Why is football so full of emotions?

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ONCE labelled “the most beautiful game” by Brazilian Edson Arantes do Nascimento affectionately known as Pele, football has turned to be fierce and strange as it is now suffused with emotions, becoming a tool to drive hidden regional and tribal differences in most countries.

Ronald Moyo
Sports Reporter

Emotions are somehow inevitable in the game as every club involved in competition has a certain goal to achieve which is to win, but the consequences brought by these emotions have gone as far as influencing hatred within football followers.

Player movement has stirred a lot of frustration and hatred in local football and in many occasions, players find themselves in the deep end as they are called all sorts of names for joining other clubs. The recent cases being the Masimba Mambare move from Highlanders to perennial rivals Dynamos last month.

Of late surprise 2013 Castle Lager Soccer Star of the Year and defender Gift Bello dumped DeMbare and was lured to the Zvishavane-based FC Platinum.

Mambare who joined Bosso in 2012 and was instrumental for the Bulawayo giants in that year, before a mediocre performance last season, was labelled a traitor by some sections of the media when he crossed the floor to the league champions from the City of Kings.

Dynamos chairman Kenny Mubaiwa labelled Bello a rebel after the defender joined the platinum miners.

Southern Eye Sport caught up with some football enthusiasts in the city who took time to express their views about the “beautiful game” being full of emotions.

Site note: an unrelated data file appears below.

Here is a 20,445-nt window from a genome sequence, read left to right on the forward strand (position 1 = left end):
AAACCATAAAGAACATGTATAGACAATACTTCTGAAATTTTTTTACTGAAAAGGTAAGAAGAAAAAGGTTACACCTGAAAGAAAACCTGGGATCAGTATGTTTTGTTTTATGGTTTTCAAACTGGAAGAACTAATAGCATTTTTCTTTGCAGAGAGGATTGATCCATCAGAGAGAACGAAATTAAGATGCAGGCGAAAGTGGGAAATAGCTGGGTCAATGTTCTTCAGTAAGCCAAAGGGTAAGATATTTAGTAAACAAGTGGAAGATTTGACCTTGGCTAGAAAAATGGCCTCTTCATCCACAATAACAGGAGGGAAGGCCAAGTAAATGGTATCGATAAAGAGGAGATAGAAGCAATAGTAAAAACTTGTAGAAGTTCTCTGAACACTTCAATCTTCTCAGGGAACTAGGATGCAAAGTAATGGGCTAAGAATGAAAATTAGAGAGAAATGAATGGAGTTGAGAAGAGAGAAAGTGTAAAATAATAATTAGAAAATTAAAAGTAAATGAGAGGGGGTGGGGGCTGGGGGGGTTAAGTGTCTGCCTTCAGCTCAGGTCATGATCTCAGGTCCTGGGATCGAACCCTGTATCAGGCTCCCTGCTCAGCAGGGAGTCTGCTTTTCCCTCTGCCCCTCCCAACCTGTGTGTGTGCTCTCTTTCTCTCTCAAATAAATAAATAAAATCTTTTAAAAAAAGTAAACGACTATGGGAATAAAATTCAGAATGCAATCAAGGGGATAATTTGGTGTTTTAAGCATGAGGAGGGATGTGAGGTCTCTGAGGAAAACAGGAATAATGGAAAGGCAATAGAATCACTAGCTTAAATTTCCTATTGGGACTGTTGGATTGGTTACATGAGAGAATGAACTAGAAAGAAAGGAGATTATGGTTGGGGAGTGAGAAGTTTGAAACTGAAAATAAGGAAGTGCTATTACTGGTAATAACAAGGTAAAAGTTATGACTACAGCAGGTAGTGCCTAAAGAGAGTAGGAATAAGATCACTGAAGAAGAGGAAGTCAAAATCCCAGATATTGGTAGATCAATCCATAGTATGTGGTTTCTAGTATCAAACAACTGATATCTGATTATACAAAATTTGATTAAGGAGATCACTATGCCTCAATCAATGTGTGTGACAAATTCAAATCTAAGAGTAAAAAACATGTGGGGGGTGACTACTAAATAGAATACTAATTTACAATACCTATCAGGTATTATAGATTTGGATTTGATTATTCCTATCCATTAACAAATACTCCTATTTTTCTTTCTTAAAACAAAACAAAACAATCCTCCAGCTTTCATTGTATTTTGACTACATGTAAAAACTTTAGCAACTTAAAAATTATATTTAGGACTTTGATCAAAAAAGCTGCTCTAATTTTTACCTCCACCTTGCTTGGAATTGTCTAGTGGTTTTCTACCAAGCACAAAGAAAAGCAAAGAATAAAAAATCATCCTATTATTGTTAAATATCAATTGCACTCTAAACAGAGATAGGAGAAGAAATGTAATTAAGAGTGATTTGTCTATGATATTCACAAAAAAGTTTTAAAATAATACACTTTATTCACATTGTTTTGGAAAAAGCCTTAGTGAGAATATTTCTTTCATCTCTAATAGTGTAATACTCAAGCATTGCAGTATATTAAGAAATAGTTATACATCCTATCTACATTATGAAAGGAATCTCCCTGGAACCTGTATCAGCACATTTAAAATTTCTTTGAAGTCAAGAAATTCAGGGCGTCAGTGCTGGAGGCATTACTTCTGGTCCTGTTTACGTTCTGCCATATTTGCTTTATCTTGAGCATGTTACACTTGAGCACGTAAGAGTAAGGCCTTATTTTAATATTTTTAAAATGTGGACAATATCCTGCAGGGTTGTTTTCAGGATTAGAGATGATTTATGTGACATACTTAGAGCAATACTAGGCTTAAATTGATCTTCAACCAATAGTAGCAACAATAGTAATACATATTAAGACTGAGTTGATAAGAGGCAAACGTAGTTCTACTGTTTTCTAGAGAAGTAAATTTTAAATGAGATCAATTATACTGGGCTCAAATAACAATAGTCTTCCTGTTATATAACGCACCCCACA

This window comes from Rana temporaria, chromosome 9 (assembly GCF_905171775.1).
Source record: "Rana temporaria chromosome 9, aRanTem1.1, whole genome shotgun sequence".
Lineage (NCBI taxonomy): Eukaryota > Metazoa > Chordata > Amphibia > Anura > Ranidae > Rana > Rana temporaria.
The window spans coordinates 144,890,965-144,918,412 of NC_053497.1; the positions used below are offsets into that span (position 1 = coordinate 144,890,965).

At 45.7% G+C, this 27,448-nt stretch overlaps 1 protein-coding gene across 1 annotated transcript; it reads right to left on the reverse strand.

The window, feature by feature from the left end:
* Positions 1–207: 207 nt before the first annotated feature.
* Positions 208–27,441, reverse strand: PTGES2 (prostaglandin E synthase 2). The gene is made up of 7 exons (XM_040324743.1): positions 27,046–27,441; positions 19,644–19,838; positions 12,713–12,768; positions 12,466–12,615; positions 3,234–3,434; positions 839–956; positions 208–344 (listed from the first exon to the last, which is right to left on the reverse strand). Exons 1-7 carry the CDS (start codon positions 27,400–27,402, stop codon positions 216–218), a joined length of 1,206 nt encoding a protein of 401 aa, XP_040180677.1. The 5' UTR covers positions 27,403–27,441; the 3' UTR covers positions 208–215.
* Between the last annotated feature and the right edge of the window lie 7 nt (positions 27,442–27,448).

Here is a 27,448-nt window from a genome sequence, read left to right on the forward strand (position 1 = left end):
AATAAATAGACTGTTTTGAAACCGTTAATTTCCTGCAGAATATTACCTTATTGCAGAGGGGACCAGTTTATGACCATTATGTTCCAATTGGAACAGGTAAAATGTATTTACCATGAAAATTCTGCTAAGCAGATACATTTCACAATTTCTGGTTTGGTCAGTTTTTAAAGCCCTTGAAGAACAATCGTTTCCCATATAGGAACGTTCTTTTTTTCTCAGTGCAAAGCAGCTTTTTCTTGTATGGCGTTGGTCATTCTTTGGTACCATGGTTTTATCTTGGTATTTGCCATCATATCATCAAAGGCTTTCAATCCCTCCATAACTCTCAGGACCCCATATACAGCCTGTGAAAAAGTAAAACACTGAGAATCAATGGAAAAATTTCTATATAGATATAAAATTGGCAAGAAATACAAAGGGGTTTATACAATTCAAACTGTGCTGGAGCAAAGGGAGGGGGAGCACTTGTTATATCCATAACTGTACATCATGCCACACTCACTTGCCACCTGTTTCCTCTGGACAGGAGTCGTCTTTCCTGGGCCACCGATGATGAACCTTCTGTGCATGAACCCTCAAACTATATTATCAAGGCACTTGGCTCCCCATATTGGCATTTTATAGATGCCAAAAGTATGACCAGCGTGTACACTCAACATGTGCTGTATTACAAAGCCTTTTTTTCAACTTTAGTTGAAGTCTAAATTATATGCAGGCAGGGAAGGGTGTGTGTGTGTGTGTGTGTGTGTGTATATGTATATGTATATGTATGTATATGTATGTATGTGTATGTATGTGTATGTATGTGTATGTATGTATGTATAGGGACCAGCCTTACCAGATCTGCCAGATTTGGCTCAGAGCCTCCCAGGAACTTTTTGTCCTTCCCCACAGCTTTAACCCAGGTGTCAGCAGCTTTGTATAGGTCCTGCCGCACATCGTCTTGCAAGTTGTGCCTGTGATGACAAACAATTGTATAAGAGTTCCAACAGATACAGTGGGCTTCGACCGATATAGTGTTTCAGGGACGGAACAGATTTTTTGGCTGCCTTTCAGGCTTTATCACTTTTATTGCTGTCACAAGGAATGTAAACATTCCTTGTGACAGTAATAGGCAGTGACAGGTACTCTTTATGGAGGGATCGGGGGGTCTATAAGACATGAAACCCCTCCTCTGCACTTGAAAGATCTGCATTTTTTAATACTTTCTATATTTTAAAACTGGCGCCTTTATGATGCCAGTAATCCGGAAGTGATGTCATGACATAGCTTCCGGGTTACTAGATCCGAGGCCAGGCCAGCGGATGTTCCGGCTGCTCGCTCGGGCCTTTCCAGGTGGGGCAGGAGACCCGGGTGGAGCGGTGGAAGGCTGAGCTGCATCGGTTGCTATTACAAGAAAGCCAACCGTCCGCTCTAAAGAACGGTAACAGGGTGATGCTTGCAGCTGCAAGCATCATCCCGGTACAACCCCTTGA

Zimbabwe Player Agents Association leader Omega Sibanda is of the view that all the emotions in football emanate from club executives who fail to perform their duties effectively and try to put the blame on players as they try to relieve themselves from public shame.

He believes that it is natural for someone with the team at heart to say harsh words out of emotions at it is a bitter pill to swallow seeing a player you are banking on, crossing the floor to your rival.

“Every executive in any club has the urge to do well so it is natural that words come out of emotions if players leave their teams yet they still need their services. Players are human beings and they are very cautious about their future so they go for better offers. Club administrators fail to play their club roles and if they fail they always want to direct fans’ attention to players calling them all sort of names which is not good. They should stop hiding behind a finger for failing their duties, they are also putting the lives of players in danger. I think clubs should have chief executive officers who will keep an eye on player contracts,” Sibanda said.